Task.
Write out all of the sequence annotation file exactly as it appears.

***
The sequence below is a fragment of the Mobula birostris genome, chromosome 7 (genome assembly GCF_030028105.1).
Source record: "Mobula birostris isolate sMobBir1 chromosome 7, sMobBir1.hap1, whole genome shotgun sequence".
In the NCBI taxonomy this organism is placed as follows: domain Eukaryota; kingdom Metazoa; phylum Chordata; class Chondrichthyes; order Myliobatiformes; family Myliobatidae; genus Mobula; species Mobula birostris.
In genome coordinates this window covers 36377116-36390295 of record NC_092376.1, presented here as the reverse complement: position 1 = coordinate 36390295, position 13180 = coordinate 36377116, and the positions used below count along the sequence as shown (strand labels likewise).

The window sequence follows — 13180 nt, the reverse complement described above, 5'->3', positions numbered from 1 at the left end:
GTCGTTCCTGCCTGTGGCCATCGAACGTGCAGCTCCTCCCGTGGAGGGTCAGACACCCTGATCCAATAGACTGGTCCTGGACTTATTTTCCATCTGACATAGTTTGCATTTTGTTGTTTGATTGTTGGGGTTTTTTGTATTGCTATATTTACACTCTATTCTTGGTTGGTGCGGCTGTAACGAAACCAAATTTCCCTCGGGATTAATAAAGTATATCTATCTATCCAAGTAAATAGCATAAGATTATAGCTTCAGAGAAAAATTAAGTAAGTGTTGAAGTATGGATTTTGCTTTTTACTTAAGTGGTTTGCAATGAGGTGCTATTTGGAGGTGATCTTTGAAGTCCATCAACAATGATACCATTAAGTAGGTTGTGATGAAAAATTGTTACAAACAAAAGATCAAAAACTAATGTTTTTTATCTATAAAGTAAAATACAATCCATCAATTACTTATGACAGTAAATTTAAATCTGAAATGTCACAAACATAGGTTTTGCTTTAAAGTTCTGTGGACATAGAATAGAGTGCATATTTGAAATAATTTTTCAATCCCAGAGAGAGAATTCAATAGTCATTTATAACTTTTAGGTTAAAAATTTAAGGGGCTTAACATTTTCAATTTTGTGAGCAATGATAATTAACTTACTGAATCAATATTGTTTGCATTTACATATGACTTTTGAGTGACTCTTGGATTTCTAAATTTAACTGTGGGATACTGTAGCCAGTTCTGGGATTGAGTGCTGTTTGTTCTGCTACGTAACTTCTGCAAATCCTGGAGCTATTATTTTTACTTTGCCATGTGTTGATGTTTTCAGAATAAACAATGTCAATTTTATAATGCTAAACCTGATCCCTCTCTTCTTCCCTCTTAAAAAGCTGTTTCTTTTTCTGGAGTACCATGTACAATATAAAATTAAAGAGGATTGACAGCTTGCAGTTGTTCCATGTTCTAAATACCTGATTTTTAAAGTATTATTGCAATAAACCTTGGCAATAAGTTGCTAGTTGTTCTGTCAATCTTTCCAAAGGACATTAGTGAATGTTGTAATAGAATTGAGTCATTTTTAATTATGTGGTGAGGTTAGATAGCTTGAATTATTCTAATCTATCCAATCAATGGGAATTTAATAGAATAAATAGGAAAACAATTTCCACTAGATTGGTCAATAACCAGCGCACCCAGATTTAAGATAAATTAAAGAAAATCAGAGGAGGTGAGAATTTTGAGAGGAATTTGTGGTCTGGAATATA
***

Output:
The sequence below is a fragment of the Mobula birostris genome, chromosome 7 (genome assembly GCF_030028105.1).
Source record: "Mobula birostris isolate sMobBir1 chromosome 7, sMobBir1.hap1, whole genome shotgun sequence".
In the NCBI taxonomy this organism is placed as follows: domain Eukaryota; kingdom Metazoa; phylum Chordata; class Chondrichthyes; order Myliobatiformes; family Myliobatidae; genus Mobula; species Mobula birostris.
In genome coordinates this window covers 36377116-36390295 of record NC_092376.1, presented here as the reverse complement: position 1 = coordinate 36390295, position 13180 = coordinate 36377116, and the positions used below count along the sequence as shown (strand labels likewise).

The window sequence follows — 13180 nt, the reverse complement described above, 5'->3', positions numbered from 1 at the left end:
GTCGTTCCTGCCTGTGGCCATCGAACGTGCAGCTCCTCCCGTGGAGGGTCAGACACCCTGATCCAATAGACTGGTCCTGGACTTATTTTCCATCTGACATAGTTTGCATTTTGTTGTTTGATTGTTGGGGTTTTTTGTATTGCTATATTTACACTCTATTCTTGGTTGGTGCGGCTGTAACGAAACCAAATTTCCCTCGGGATTAATAAAGTATATCTATCTATCCAAGTAAATAGCATAAGATTATAGCTTCAGAGAAAAATTAAGTAAGTGTTGAAGTATGGATTTTGCTTTTTACTTAAGTGGTTTGCAATGAGGTGCTATTTGGAGGTGATCTTTGAAGTCCATCAACAATGATACCATTAAGTAGGTTGTGATGAAAAATTGTTACAAACAAAAGATCAAAAACTAATGTTTTTTATCTATAAAGTAAAATACAATCCATCAATTACTTATGACAGTAAATTTAAATCTGAAATGTCACAAACATAGGTTTTGCTTTAAAGTTCTGTGGACATAGAATAGAGTGCATATTTGAAATAATTTTTCAATCCCAGAGAGAGAATTCAATAGTCATTTATAACTTTTAGGTTAAAAATTTAAGGGGCTTAACATTTTCAATTTTGTGAGCAATGATAATTAACTTACTGAATCAATATTGTTTGCATTTACATATGACTTTTGAGTGACTCTTGGATTTCTAAATTTAACTGTGGGATACTGTAGCCAGTTCTGGGATTGAGTGCTGTTTGTTCTGCTACGTAACTTCTGCAAATCCTGGAGCTATTATTTTTACTTTGCCATGTGTTGATGTTTTCAGAATAAACAATGTCAATTTTATAATGCTAAACCTGATCCCTCTCTTCTTCCCTCTTAAAAAGCTGTTTCTTTTTCTGGAGTACCATGTACAATATAAAATTAAAGAGGATTGACAGCTTGCAGTTGTTCCATGTTCTAAATACCTGATTTTTAAAGTATTATTGCAATAAACCTTGGCAATAAGTTGCTAGTTGTTCTGTCAATCTTTCCAAAGGACATTAGTGAATGTTGTAATAGAATTGAGTCATTTTTAATTATGTGGTGAGGTTAGATAGCTTGAATTATTCTAATCTATCCAATCAATGGGAATTTAATAGAATAAATAGGAAAACAATTTCCACTAGATTGGTCAATAACCAGCGCACCCAGATTTAAGATAAATTAAAGAAAATCAGAGGAGGTGAGAATTTTGAGAGGAATTTGTGGTCTGGAATATA